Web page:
The primary mission of the power utility is to deliver power to consumers reliably and cost-effectively. Ultimately, consumers do not care about the intricacies of managing power systems, but they require that the system “works.” For the average consumer, whether a power system works or not depends largely on the design of their devices, which can vary based on things like government legislation.
To that end, standards bodies closely regulate the power utility, specifying things like the nominal bus voltage, frequency and allowed range of variability. Collectively, the difference between these parameters and their nominal values is power quality.
Voltage, power factor, harmonics and managing transients are the important attributes of received power, and the utility must ensure that these are consistent even amidst disturbances in the line. One common disturbance that can often cause power system stability issues is lightning strikes, which cause a temporary surge in transmission line voltage. Since loads vary with time, the utility cannot guarantee power quality without designing resilient systems capable of dynamically varying with the needs of the system.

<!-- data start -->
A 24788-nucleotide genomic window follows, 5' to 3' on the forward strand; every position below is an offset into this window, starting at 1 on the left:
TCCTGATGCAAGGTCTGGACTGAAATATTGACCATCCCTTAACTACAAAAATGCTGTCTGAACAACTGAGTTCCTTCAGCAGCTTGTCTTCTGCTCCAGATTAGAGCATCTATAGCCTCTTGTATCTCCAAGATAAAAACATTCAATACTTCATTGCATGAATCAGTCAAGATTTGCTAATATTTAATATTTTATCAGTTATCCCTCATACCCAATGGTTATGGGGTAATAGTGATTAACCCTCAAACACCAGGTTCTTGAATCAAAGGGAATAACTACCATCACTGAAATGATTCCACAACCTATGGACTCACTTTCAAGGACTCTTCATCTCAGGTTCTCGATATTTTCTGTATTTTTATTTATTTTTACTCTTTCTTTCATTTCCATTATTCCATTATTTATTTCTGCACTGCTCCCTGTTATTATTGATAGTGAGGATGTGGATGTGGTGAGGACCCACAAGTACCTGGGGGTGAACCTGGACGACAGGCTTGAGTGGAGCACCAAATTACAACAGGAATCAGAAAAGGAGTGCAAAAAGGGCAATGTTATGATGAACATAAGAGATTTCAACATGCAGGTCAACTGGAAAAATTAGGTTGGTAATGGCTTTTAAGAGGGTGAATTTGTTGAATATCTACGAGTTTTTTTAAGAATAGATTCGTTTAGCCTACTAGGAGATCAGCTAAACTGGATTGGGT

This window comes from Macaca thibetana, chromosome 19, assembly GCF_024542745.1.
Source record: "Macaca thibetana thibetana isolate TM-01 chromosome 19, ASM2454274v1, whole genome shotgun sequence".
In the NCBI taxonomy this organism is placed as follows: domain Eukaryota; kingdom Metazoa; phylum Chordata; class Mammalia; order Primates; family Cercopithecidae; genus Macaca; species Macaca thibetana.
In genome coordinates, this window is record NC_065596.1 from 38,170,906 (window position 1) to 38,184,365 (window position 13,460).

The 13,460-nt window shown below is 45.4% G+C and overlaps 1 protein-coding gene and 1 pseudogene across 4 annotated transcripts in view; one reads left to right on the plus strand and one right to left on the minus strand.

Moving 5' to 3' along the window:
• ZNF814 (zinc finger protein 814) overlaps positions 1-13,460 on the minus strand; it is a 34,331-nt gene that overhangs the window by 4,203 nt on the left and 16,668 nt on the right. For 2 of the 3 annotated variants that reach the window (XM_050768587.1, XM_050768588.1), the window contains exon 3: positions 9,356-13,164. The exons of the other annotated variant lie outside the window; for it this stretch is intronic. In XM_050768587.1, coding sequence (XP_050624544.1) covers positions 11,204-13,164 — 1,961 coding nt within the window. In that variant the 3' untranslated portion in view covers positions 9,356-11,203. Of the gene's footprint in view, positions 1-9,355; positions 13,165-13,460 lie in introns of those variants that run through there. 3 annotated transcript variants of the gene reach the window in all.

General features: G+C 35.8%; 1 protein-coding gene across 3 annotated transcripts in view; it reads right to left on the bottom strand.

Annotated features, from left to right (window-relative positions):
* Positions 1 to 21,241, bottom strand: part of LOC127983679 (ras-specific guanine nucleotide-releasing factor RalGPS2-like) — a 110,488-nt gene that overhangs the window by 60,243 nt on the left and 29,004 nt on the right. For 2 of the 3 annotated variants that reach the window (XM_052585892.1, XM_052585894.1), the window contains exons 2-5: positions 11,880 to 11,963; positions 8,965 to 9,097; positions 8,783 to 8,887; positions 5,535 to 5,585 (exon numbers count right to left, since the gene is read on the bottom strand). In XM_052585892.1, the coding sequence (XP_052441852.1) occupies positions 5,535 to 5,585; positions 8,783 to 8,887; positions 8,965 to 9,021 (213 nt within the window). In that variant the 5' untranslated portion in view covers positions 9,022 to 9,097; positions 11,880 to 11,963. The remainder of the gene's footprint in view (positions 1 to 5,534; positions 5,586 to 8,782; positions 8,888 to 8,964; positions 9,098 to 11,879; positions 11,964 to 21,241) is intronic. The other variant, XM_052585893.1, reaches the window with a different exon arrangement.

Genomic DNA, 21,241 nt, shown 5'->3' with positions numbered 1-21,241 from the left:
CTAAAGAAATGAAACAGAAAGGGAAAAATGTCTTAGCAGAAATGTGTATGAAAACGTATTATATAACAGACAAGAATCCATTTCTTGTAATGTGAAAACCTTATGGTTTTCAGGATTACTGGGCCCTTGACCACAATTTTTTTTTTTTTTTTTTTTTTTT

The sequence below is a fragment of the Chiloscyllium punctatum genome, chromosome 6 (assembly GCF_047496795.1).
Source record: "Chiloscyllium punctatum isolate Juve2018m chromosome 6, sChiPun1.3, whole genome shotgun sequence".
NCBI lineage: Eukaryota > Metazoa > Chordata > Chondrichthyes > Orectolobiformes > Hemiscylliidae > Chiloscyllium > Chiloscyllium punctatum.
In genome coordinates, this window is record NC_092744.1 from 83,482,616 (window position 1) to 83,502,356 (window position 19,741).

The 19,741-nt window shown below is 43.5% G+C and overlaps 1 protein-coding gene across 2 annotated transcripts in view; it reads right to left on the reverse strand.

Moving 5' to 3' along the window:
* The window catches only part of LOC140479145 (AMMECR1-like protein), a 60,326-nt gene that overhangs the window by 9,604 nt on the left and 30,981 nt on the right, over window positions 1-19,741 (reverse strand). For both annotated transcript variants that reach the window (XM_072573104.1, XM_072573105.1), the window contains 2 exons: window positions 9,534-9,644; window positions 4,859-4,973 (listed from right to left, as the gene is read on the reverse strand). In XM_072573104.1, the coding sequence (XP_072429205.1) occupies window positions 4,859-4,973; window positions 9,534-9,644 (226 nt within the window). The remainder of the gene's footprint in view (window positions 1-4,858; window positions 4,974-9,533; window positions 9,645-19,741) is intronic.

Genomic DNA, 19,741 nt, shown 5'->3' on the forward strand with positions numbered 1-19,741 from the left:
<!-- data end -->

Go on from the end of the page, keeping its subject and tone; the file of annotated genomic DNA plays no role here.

In the ideal situation, voltage should appear as a sinusoidal wave at exactly the mains voltage and frequency. The image below provides a graphical illustration of the four most common power quality issues that utilities must work to eliminate to the extent possible.
The cause, behaviour and effects of each of these will be the topic of future posts.
This article was taken from a report which I co-authored. It was submitted to ECE3333: Power Systems I, taught by Professor Rajiv Varma at the University of Western Ontario in Spring 2009.